Wednesday, April 14, 2010

Daring Cooks: Brunswick Stew

The 2010 April Daring Cooks challenge was hosted by Wolf of Wolf’s Den. She chose to challenge Daring Cooks to make Brunswick Stew. Wolf chose recipes for her challenge from The Lee Bros. Southern Cookbook by Matt Lee and Ted Lee, and from the Callaway, Virginia Ruritan Club.

I wasn't really excited about this challenge.  After months worth of soup for the winter the idea of making another one just didnt thrill me.  I am so glad that we did.  This is a very flavorful soup that makes a good size pot of stew that can last for a few days.  

Unfortunately for us, my husband dropped a bowl and it smashed into shards.  They were everywhere.  And not wanting to take a chance that there was glass in our soup, we had to discard it. Luckily for us we had already eaten our meal.  We so sadly got rid of the soup. We are still sad about it when we think of it. 

liberally adapted from “The Lee Bros. Southern Cookbook: Stories and Recipes for Southerners and Would-Be Southerners” by Matt Lee and Ted Lee

Serves about 12
1/4 lb slab bacon, rough diced
2 Serrano, Thai or other dried red chiles, stems trimmed, sliced, seeded, flattened
1 4-5lb chicken, quartered, skinned, and most of the fat removed
1 pork hock
1 Tablespoon sea salt for seasoning, plus extra to taste
2-3 quarts Chicken Broth (recipe below)
2 Bay leaves
2 large celery stalks
2lbs Yukon Gold potatoes, or other waxy type potatoes, peeled, rough diced
1 ½ cups carrots, chopped
3 ½ cups onions, chopped
2 cups fresh corn kernels
3 cups butterbeans, preferably fresh (1 ¼ lbs) or defrosted frozen
1 35oz can or 4 cups whole, peeled tomatoes, drained
¼ cup red wine vinegar
Juice of 2 lemons
Tabasco sauce to taste

1- Season liberally both sides chicken pieces with sea salt and pepper. Roast chicken in oven until browned.  When cooled seperate out bone and skin from chicken meat. Add chicken meat to bowl with bacon and chiles.  Make broth with the bones and skin. Add in bay leaves, celery, carrots, onion, garlic, salt and pepper.  Add pork hock as well. I did this step the day before.  You can skim off the excess fat the next morning after it has been chilled. Remove hock from soup and discard the skin and bone.
2-In a large stockpot or a Dutch Oven, fry the bacon over medium-high heat until it just starts to crisp. Transfer to a large bowl, and set aside. Reserve most of the bacon fat in your pan, and with the pan on the burner, add in the chiles. Toast the chiles until they just start to smell good about a minute tops. Remove and add to bacon.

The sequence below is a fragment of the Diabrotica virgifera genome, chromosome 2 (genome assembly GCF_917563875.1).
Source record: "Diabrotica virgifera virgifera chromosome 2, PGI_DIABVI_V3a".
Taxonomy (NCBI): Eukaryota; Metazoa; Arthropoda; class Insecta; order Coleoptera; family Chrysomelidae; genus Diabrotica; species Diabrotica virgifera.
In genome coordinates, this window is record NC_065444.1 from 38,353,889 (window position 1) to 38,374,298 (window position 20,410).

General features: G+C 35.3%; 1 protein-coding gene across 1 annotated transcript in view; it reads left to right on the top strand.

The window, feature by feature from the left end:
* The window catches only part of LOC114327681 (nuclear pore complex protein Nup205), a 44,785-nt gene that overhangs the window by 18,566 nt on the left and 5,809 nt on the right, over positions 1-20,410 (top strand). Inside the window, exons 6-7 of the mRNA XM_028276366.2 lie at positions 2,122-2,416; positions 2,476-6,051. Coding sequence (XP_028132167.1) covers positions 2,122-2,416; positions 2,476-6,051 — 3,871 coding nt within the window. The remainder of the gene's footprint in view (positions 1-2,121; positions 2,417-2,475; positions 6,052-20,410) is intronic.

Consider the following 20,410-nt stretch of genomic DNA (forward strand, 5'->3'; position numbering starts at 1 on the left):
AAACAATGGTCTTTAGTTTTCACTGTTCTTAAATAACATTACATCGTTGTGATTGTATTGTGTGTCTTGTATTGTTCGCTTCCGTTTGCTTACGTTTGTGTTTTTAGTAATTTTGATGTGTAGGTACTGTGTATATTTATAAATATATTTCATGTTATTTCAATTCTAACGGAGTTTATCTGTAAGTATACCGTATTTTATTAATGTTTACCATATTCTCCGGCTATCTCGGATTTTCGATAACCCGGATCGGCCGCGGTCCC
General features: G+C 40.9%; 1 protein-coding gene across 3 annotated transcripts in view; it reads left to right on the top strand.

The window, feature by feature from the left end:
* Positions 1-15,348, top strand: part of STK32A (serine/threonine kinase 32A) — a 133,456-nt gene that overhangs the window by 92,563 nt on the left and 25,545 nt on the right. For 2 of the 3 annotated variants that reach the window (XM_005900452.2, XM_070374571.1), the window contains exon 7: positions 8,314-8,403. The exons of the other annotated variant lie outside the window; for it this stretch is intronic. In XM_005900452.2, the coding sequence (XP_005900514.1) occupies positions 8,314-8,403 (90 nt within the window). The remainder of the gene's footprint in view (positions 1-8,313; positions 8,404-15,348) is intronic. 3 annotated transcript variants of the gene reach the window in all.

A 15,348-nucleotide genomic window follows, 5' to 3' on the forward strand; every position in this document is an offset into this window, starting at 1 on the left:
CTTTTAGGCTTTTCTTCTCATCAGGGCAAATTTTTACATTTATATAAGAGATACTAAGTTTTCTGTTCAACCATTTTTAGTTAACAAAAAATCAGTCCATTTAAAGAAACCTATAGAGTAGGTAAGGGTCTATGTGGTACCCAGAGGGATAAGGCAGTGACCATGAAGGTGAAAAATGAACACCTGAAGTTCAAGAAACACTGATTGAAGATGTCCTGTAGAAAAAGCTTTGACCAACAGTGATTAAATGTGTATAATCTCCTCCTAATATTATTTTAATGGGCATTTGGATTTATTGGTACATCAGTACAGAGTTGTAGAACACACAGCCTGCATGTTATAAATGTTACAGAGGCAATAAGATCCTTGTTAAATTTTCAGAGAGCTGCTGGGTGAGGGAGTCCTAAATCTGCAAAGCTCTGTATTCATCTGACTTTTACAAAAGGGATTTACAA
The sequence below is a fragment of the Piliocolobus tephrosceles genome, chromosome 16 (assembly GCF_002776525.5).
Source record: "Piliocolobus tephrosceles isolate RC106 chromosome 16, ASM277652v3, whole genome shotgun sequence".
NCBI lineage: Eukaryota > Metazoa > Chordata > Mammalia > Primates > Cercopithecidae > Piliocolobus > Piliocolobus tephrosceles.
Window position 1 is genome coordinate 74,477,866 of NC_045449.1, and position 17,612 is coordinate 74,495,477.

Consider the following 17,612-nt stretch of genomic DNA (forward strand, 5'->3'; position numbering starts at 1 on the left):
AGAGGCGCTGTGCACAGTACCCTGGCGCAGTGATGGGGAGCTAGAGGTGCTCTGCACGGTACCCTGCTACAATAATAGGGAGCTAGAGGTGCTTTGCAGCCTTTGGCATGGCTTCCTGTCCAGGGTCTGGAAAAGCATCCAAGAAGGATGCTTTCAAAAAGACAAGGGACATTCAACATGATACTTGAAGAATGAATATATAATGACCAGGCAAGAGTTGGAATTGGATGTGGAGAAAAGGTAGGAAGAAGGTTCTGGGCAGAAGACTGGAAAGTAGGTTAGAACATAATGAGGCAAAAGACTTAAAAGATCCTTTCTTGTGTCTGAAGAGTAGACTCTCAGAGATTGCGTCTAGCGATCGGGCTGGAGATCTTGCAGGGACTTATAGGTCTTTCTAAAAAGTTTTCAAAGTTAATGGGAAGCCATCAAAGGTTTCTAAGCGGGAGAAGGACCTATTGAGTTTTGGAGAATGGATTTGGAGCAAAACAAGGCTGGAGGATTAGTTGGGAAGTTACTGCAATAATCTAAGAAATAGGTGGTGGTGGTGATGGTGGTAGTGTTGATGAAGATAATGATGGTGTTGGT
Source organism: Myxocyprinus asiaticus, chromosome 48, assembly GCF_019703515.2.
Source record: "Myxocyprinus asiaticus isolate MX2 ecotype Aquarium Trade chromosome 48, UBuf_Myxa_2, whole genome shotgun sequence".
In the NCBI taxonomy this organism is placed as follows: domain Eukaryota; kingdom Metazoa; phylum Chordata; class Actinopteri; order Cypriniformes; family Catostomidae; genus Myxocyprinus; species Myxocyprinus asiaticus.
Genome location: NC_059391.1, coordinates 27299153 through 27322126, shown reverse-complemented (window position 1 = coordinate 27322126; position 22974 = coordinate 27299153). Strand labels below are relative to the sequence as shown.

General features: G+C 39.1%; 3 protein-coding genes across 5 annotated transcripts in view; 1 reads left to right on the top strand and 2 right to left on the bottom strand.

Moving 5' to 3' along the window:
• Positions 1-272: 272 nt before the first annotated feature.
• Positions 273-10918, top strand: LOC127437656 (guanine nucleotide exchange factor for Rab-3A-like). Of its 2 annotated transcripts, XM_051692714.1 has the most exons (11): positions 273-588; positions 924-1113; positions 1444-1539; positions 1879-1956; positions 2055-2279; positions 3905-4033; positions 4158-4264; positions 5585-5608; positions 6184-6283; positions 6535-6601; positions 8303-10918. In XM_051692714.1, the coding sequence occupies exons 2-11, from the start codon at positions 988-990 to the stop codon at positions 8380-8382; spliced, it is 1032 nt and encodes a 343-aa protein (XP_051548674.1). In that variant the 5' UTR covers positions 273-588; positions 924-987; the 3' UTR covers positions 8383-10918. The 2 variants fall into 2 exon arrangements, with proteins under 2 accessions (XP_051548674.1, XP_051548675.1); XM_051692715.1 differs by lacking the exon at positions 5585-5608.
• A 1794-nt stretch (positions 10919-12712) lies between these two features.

3- Add 2 cups of your chicken broth or stock, if you prefer, to the pan and basically deglaze the pan, making sure to get all the goodness cooked onto the bottom. The stock will become a nice rich dark color and start smelling good. Bring it up to a boil and let it boil away until reduced by at least half. Add your remaining stock, the bay leaves, celery, potatoes, chicken, pork hock meat, bacon, chiles and any liquid that may have gathered at the bottom of the bowl they were resting in. Bring the pot back up to a low boil/high simmer, over medium/high heat. Reduce heat to low and cover, remember to stir every 15 minutes, give or take, to thoroughly meld the flavors. Simmer, on low, for approximately 1 ½ hours.
4-   Add in your carrots, and stir gently, allowing it to come back to a slow simmer. Simmer gently, uncovered, for at least 25 minutes, or until the carrots have started to soften.

We had some nice crusty bread fresh out of the oven to go with the soup.  It was a winning combination.


kat said...

My mom just told me she had this at a hunting camp in Arkansas last week made with rabbit. I think its funny how you hear about a recipe all the sudden from different places.

Pam said...

I've never tried this but will have to now. It sounds delicious!

chef_d said...

Your stew looks yummy, too bad about throwing it away. But at least you go to try it first

LittleRed said...

Although I had never heard of Brunswick Stew, I too was not super excited to do this challenge. But we really liked it a lot and are glad we've tried it now. We thickened the left overs and it made an awesome pot pie:)

Chow and Chatter said...

sounds like a great soup of thats such a shame you had to throw it out

grace said...

i guess you'll just have to make it again! it's a great and hearty bowl of food--if only your actual bowl had been more hearty! :)

Mary said...

Lori, you did a wonderful job with this challenge. Kudos. It's a shame you weren't able to salvage it after the accident. I hope you have a wonderful day. Blessings...Mary

Joanne said...

I'm not usually the biggest stew/soup fan but even this looks delicious to me! I'm so sorry about your mishap.

The Blonde Duck said...

That stinks you had to get rid of it!

Katy ~ said...

I'll have to remember this when cold weather comes 'round again (I hope not for a long time!). It sounds delicious and hearty. I am sorry about the shattered bowl, but it happens doesn't it.

TaGa_Luto said...

It's a shame you weren't able to save some of the stew! Thank God, you were able to taste them before the disaster=;) On the postive note, there's a reason for another batch=;)

Lisa Michelle said...

Lori..your stew looks so wonderful, as does that lovely, rustic bread..that I can see why you were so sad that the leftovers hit the floor :( I've been there, done that..even cried before lol beautiful job as always!